With March Madness in full swing and the beginning of tourist season right around the corner, many bars and restaurants are starting to see an influx of both local and out-of-town patrons shaking off the winter doldrums and enjoying the atmosphere that makes the Carolinas so special.
Whether cheering on their favorite team or letting loose at an outdoor pub, patrons can sometimes be a little rowdy, which is all part of the fun. Sometimes, though, that boisterous behavior can be indicative of a guest who has had too much to drink.
Recognizing the difference and responding appropriately can help a business owner avoid or defend against a potential Dram Shop lawsuit.
In North Carolina, it is unlawful for an alcohol permittee to provide alcohol to a person who is already intoxicated N.C.G.S § 18-305(a). Experienced bartenders and wait staff already know many of the signs of intoxication that raise red flags regarding continued service.
Guests who have red, glassy eyes or a strong odor of alcohol about them may already be intoxicated. Also, patrons who exhibit inappropriate behavior, slurred speech or loss of motor function might need to be served something non-alcoholic, such as water or soda.
Service of alcoholic beverages to someone who is already intoxicated creates the potential for a Dram Shop action if that intoxicated patron injures another person as a result of his intoxication. See Hutchens v. Hankins, 63 NC. App. 1 (1983).
As we have discussed in prior articles, the injured person or a decedent’s estate can sue for damages such as medical bills, pain and suffering, lost wages or even wrongful death, which can quickly add up to significant exposure.
Sometimes it is easy to tell that a patron is intoxicated. In a quiet, uncrowded restaurant in the mid-afternoon, a patron who has had several alcoholic drinks and starts to slur his words or become loud and obnoxious is easily recognizable by the wait staff.
On the other hand, late in the evening, in a crowded bar with lots of other loud, rabid basketball fans watching a Final Four game, such behavior might not be quite as out of place.
There are a number of available training programs, such as TIPS and ServSafe, with suggestions for bartenders and servers on how to recognize intoxicated patrons and respond appropriately in these situations.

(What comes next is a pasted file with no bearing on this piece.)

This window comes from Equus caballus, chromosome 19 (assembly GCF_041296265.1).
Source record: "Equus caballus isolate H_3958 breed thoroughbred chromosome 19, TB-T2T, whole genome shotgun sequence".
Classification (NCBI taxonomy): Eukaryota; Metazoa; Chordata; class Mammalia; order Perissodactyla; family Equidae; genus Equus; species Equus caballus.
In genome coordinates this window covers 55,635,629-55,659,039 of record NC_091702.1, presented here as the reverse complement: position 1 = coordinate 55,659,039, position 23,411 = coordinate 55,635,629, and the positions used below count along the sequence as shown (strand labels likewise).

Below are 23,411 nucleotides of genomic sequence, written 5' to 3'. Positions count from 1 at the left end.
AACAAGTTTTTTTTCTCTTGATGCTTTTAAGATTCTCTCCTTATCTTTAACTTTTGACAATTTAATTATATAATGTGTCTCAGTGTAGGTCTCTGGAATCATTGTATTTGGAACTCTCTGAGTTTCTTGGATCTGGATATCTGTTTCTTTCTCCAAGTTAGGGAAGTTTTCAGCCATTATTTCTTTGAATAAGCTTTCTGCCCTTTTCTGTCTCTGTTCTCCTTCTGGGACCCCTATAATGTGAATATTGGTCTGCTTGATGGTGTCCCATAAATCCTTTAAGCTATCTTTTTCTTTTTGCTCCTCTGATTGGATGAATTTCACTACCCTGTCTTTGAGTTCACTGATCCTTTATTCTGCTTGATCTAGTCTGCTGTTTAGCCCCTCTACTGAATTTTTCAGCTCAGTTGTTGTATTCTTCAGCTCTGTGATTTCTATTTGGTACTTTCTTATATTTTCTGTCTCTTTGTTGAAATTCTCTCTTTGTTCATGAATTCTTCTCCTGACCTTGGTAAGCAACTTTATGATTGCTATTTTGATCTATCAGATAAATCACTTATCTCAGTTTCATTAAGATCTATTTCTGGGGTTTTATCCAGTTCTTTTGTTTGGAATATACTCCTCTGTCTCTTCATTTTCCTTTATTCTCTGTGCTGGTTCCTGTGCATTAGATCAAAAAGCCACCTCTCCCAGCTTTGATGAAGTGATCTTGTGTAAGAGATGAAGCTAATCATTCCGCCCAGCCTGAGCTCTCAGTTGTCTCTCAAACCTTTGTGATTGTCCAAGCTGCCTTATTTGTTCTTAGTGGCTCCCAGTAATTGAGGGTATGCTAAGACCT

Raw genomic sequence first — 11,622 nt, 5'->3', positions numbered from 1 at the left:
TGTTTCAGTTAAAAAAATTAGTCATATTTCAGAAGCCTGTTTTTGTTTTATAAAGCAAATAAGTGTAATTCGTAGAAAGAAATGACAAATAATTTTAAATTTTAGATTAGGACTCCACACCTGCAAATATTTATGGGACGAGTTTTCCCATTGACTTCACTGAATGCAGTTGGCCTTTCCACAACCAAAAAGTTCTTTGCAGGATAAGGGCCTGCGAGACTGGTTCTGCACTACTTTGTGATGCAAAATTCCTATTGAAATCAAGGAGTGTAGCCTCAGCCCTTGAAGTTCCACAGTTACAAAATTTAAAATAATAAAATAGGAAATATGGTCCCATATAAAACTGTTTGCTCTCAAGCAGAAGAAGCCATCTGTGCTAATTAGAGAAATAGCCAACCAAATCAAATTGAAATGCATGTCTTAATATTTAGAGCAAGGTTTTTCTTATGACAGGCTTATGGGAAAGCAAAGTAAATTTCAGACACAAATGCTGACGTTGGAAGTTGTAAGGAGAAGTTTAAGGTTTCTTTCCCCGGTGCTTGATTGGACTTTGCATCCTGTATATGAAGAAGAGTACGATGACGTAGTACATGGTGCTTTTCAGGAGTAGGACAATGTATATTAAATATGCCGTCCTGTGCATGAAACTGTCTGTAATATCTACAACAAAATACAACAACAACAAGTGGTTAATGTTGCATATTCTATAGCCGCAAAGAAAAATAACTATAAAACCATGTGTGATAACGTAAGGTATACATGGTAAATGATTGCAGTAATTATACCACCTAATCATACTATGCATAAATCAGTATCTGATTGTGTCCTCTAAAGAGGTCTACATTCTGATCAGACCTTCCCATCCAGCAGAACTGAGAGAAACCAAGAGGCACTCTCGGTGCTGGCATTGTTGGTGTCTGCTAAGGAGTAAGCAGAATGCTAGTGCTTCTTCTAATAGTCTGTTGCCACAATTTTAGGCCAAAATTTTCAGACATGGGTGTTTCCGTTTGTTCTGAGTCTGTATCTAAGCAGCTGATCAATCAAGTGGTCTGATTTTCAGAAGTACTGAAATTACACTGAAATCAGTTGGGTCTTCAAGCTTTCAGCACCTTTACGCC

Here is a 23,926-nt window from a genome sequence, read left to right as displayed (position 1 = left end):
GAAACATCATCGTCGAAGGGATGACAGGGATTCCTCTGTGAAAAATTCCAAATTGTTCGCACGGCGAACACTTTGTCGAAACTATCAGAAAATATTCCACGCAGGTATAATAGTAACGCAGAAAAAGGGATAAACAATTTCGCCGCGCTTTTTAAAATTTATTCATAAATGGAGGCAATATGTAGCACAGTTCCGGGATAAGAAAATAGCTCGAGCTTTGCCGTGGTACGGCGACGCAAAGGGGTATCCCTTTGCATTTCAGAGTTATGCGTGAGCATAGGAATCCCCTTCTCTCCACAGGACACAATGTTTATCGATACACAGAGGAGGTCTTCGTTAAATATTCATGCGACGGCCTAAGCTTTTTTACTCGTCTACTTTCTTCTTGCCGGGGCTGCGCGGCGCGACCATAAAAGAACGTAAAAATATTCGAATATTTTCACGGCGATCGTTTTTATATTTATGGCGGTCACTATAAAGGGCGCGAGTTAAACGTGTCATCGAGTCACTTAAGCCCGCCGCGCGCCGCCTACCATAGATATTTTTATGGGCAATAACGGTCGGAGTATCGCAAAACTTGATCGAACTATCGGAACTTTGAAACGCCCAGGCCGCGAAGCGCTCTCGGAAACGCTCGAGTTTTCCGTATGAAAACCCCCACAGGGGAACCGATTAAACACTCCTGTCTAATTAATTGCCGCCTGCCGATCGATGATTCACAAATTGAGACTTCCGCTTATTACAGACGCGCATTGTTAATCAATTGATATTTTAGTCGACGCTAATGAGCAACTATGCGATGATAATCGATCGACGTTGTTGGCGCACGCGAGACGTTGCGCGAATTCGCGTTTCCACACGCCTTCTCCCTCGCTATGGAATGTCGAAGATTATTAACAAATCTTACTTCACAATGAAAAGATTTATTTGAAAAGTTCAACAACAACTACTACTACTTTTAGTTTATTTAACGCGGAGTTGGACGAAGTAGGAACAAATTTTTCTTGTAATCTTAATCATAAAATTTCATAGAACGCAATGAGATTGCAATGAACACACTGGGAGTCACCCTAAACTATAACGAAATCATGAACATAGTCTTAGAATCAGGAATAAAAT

Learning to recognize the warning signs of an over-served patron, as well as establishing and enforcing solid guidelines for refusing service to someone who is already intoxicated, are key steps business owners and hospitality industry can take to limit their exposure for Dram Shop lawsuits.
The same statute which prohibits a permittee from selling to an intoxicated person also provides the permittee with discretion to refuse to sell alcohol to anyone (unless based solely on discriminatory grounds).
Business owners in the hospitality industry would be well-advised to have their employees exercise that discretion when necessary to avoid a potential Dram Shop suit.
Christopher M Hinnant is a trial lawyer and member of Barnwell Whaley Patterson & Helms PLLC’s Wilmington, NC office. Hinnant is licensed in both North and South Carolina, and concentrates his practice in civil litigation, including dram shop liability, premises liability and restaurant and hospitality law. He has handled cases in Virginia, North Carolina and South Carolina. A significant portion of his cases involves catastrophic injury and wrongful death. Hinnant also has significant experience with medical malpractice matters, complex commercial litigation and construction matters. To contact Hinnant, call (910) 679-4329 or email him at [email protected].
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